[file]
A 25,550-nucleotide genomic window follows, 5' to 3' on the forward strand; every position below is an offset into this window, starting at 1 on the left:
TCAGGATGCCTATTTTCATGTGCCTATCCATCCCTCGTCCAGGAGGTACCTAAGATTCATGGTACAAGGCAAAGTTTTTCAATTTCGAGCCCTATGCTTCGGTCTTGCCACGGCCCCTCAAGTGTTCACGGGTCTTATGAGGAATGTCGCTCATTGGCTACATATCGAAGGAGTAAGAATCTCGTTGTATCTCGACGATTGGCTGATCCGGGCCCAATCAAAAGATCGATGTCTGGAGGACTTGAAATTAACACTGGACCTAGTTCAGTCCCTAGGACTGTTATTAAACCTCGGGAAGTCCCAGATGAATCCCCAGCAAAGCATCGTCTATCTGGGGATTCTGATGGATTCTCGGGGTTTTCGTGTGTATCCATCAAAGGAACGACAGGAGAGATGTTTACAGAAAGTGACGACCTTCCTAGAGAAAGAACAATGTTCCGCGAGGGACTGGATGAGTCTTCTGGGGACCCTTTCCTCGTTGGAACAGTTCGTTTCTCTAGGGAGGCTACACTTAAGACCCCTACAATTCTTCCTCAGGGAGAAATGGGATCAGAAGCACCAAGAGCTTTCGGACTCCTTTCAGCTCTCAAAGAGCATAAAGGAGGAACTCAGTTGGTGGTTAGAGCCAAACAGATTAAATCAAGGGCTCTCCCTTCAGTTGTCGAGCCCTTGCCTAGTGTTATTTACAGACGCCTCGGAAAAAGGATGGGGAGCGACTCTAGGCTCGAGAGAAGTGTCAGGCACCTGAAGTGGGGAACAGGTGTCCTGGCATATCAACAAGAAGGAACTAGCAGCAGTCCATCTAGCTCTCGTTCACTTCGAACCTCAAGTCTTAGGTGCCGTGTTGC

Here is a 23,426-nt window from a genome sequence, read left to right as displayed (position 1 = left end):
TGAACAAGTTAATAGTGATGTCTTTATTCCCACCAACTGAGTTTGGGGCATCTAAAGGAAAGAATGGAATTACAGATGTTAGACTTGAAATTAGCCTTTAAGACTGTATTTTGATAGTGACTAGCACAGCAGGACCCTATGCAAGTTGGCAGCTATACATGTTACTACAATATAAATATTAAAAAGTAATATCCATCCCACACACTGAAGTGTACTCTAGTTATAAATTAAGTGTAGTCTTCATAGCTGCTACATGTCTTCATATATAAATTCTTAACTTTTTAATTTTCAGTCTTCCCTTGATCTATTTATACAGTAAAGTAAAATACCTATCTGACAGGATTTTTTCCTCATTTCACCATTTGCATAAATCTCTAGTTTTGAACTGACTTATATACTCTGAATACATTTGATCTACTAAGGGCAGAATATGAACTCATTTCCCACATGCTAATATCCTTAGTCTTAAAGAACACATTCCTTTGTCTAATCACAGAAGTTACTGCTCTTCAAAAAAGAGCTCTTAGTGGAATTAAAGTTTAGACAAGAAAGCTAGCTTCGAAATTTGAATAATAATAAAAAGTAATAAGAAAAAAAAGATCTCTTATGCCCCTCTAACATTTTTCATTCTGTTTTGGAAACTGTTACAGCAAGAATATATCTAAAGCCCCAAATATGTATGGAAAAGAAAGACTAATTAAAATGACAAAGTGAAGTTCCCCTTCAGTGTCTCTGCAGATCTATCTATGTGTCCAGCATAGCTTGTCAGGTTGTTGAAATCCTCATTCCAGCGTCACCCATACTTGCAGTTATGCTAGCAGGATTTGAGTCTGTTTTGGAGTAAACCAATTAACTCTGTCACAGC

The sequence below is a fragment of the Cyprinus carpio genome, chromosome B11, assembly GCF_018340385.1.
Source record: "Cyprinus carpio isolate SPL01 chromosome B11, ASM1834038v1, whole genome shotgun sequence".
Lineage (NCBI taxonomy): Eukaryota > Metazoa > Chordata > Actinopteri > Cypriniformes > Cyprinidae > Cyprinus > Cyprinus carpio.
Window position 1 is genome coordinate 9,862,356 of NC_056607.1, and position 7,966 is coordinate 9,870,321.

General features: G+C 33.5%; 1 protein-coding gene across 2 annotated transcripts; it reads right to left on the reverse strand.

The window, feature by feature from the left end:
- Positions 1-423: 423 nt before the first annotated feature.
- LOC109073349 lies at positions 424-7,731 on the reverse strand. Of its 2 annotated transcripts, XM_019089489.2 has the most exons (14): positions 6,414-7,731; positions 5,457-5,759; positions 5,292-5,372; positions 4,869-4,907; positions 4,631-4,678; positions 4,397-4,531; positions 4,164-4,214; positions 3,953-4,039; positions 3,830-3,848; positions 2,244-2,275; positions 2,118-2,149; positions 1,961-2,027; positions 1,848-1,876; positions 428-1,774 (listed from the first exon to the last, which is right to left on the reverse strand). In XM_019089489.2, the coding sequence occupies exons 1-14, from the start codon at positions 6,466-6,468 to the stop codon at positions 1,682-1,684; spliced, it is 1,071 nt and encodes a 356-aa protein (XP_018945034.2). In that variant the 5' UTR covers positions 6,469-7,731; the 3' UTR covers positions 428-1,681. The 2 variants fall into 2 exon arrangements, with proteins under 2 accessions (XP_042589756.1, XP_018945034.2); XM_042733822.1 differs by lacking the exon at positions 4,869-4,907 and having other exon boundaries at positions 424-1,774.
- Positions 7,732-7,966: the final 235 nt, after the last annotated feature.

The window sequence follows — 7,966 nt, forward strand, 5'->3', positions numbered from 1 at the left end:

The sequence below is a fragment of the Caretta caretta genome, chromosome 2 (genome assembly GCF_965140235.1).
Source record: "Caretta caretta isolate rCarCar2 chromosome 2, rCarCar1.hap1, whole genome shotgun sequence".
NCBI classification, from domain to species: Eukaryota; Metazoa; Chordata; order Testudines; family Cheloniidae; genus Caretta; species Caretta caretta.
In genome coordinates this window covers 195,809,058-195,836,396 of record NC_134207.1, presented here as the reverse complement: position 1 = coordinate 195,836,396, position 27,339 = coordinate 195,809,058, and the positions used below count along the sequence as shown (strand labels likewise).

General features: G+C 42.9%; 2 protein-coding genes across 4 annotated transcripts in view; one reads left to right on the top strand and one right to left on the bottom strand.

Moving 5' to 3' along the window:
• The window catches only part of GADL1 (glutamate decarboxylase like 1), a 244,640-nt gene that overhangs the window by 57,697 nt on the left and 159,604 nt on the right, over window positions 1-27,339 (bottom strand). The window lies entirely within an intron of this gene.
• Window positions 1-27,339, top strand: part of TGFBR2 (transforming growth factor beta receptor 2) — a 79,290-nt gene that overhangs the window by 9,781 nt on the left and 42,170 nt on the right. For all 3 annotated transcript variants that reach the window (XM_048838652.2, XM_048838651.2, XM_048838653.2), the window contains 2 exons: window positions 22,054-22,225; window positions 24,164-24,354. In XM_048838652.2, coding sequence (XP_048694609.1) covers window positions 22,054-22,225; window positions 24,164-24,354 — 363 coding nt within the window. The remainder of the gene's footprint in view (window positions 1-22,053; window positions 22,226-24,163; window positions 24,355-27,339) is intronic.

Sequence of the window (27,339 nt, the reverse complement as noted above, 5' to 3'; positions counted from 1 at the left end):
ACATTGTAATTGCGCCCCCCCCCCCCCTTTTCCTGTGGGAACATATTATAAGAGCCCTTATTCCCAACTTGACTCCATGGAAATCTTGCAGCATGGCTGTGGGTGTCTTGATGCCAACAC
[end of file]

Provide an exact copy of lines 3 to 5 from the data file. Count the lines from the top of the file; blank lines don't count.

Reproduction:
Here is a 23,426-nt window from a genome sequence, read left to right as displayed (position 1 = left end):
TGAACAAGTTAATAGTGATGTCTTTATTCCCACCAACTGAGTTTGGGGCATCTAAAGGAAAGAATGGAATTACAGATGTTAGACTTGAAATTAGCCTTTAAGACTGTATTTTGATAGTGACTAGCACAGCAGGACCCTATGCAAGTTGGCAGCTATACATGTTACTACAATATAAATATTAAAAAGTAATATCCATCCCACACACTGAAGTGTACTCTAGTTATAAATTAAGTGTAGTCTTCATAGCTGCTACATGTCTTCATATATAAATTCTTAACTTTTTAATTTTCAGTCTTCCCTTGATCTATTTATACAGTAAAGTAAAATACCTATCTGACAGGATTTTTTCCTCATTTCACCATTTGCATAAATCTCTAGTTTTGAACTGACTTATATACTCTGAATACATTTGATCTACTAAGGGCAGAATATGAACTCATTTCCCACATGCTAATATCCTTAGTCTTAAAGAACACATTCCTTTGTCTAATCACAGAAGTTACTGCTCTTCAAAAAAGAGCTCTTAGTGGAATTAAAGTTTAGACAAGAAAGCTAGCTTCGAAATTTGAATAATAATAAAAAGTAATAAGAAAAAAAAGATCTCTTATGCCCCTCTAACATTTTTCATTCTGTTTTGGAAACTGTTACAGCAAGAATATATCTAAAGCCCCAAATATGTATGGAAAAGAAAGACTAATTAAAATGACAAAGTGAAGTTCCCCTTCAGTGTCTCTGCAGATCTATCTATGTGTCCAGCATAGCTTGTCAGGTTGTTGAAATCCTCATTCCAGCGTCACCCATACTTGCAGTTATGCTAGCAGGATTTGAGTCTGTTTTGGAGTAAACCAATTAACTCTGTCACAGC

The sequence below is a fragment of the Cyprinus carpio genome, chromosome B11, assembly GCF_018340385.1.